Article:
Bond Market Worries Favor Arbitrage

Chidem Kurdas

Rates are so low, the only direction they can go is up. That’s the conventional wisdom and it implies that the bond rally is near its end.  Despite that concern, investors have been moving money to fixed income arbitrage funds. The reason is that these funds, unlike long-only bond investments,  typically do not bet on market direction.  Hence rising rates are not likely to squash their return.

In 2011 fixed income arbitrage made 4.7%, as measured  by the Dow Jones Credit Suisse Broad Index. While that looks puny compared to the 7.8% return on Barclays Aggregate Bond Index, arbitrage is not as vulnerable to market shifts compared to long-only bonds.

In any event, most investors are not buying an index; they’re buying specific managers. Within the fixed income arbitrage field are funds that did much better than the group.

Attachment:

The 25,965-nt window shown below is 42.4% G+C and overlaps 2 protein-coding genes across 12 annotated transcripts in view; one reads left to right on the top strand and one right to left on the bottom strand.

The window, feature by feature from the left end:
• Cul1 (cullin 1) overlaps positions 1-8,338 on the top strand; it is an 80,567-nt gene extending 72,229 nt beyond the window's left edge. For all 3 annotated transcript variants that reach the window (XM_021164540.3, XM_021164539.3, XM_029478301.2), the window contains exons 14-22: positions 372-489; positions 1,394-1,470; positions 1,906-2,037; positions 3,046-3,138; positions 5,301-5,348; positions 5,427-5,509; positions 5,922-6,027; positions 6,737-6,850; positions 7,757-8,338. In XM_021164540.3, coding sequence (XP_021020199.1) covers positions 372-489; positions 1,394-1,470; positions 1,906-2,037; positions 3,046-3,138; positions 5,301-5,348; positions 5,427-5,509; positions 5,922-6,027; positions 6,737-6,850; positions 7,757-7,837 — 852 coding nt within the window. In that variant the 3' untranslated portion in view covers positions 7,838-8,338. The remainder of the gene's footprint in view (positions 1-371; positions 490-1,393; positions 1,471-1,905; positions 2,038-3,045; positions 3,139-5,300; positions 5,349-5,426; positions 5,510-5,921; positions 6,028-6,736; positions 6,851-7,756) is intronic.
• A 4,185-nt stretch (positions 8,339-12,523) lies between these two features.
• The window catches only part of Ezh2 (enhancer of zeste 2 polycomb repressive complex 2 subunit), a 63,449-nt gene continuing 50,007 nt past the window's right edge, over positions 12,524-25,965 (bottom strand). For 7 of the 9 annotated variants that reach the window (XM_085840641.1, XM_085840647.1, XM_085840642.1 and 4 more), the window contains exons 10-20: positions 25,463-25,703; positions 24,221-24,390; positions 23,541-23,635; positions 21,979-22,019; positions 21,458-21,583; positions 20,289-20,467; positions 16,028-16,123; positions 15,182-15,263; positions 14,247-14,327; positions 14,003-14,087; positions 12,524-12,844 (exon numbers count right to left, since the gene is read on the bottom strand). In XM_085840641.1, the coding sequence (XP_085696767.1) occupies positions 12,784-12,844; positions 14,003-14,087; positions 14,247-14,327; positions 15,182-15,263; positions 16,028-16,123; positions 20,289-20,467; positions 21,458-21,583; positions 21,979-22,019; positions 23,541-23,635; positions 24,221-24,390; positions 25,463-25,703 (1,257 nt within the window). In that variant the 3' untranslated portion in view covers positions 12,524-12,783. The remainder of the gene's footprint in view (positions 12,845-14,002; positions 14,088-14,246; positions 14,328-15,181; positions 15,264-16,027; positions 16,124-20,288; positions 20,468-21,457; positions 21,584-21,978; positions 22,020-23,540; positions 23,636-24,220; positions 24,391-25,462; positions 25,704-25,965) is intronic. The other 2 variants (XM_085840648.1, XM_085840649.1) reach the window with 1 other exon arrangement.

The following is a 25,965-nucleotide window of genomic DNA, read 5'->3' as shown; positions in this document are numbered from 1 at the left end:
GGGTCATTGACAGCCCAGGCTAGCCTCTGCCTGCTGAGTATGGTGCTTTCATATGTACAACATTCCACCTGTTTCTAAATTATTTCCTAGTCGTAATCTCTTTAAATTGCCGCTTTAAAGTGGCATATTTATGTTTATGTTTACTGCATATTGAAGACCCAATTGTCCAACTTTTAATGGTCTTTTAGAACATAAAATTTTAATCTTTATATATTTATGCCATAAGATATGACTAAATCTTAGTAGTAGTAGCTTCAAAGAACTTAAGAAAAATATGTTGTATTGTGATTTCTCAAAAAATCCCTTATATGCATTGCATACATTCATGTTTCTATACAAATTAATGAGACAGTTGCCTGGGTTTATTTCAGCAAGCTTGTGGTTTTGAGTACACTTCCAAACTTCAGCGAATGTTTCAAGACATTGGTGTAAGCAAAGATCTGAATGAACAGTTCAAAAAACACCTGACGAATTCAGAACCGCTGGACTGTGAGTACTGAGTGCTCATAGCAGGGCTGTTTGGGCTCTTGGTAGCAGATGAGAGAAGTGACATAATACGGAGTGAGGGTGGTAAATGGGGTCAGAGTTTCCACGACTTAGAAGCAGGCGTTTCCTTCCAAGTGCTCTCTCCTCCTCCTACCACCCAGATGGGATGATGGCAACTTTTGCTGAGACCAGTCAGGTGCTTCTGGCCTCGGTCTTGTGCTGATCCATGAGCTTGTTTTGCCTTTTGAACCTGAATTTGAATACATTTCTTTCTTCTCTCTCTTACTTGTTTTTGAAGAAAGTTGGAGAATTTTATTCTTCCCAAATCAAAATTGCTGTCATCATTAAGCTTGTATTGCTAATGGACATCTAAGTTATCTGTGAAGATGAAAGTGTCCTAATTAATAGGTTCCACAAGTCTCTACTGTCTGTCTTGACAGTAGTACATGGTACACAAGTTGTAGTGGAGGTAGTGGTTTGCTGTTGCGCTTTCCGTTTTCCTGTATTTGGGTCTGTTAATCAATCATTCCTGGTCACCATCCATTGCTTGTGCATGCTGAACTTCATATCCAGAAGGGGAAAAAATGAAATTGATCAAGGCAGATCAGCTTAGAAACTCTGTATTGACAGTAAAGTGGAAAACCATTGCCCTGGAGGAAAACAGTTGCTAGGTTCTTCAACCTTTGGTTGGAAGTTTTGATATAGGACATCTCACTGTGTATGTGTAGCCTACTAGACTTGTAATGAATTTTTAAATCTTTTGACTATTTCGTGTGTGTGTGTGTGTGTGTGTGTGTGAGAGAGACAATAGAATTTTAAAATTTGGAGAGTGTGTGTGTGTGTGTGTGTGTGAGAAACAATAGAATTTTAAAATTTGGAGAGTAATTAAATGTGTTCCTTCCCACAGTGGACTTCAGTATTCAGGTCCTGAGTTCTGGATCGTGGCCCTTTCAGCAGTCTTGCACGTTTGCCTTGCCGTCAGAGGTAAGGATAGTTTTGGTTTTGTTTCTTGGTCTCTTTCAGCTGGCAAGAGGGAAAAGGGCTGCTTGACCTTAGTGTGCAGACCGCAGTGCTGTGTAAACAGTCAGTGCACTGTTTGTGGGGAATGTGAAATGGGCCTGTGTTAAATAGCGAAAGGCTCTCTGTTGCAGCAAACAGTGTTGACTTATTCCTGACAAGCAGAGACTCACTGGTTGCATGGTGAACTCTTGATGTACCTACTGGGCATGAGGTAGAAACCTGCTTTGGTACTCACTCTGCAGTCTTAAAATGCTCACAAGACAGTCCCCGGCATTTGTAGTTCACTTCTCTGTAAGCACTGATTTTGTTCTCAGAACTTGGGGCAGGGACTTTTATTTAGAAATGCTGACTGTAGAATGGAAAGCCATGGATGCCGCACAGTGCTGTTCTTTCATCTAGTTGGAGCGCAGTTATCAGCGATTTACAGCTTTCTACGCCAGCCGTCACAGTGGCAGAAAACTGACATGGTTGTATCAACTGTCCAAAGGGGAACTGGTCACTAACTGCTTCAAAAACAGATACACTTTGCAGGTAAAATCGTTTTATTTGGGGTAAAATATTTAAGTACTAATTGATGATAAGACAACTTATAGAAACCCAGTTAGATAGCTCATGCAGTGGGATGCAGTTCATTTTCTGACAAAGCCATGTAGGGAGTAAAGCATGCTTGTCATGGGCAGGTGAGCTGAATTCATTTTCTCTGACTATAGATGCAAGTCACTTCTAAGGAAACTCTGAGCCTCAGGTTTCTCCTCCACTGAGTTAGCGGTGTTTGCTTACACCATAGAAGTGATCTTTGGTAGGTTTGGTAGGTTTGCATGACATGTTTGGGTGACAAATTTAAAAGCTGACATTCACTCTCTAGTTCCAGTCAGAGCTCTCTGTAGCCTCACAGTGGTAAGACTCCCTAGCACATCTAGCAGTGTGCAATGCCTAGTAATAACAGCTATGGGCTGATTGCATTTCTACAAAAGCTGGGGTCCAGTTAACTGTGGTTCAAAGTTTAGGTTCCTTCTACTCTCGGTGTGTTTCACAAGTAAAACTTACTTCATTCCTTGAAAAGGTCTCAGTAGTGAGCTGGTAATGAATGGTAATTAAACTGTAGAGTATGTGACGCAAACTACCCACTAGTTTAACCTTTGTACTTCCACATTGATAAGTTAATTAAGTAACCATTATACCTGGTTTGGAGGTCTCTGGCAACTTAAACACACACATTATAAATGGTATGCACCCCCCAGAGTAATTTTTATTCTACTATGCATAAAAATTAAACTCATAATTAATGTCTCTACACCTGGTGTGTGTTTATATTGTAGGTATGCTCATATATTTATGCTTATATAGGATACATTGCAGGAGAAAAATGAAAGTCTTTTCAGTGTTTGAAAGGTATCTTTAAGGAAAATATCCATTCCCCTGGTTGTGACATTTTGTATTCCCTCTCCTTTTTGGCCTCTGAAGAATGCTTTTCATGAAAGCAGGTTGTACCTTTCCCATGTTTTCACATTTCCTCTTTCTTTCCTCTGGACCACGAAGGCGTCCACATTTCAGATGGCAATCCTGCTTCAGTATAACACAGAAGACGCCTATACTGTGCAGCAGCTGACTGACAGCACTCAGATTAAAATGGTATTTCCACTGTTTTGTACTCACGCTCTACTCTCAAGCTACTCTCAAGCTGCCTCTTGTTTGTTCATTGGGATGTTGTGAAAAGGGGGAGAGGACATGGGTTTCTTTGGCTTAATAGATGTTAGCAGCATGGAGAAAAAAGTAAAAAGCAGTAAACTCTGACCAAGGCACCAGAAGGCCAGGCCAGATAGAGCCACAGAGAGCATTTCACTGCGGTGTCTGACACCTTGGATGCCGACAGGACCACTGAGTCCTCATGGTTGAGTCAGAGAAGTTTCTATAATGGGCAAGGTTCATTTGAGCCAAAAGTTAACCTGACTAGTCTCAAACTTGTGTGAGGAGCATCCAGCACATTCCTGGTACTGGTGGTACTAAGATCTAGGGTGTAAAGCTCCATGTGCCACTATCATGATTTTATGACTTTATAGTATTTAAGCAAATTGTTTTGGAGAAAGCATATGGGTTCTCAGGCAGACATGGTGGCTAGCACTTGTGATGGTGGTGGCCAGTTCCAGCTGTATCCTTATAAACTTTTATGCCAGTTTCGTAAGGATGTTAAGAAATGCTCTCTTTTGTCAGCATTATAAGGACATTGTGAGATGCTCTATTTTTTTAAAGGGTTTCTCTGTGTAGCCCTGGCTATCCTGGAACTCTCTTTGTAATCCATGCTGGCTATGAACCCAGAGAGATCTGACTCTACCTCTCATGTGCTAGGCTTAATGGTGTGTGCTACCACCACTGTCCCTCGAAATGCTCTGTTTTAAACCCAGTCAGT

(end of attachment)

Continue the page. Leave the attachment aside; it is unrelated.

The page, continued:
One that I noticed is Cranwood Fixed Income Arbitrage Fund, up 17.7% for the year. Cranwood’s strategy is to identify short-term discrepancies on the US Treasury yield curve and use futures contracts for Treasury notes and bonds to trade on the spreads. Cumulative return since inception in 2008 is over 62%.

Hedge funds as a whole lost money in 2011. Fixed income arbitrage was one of the best performing strategies. It has not been a popular strategy in the past but received inflows of $18 billion in the past 12 months according to Barclay Hedge.


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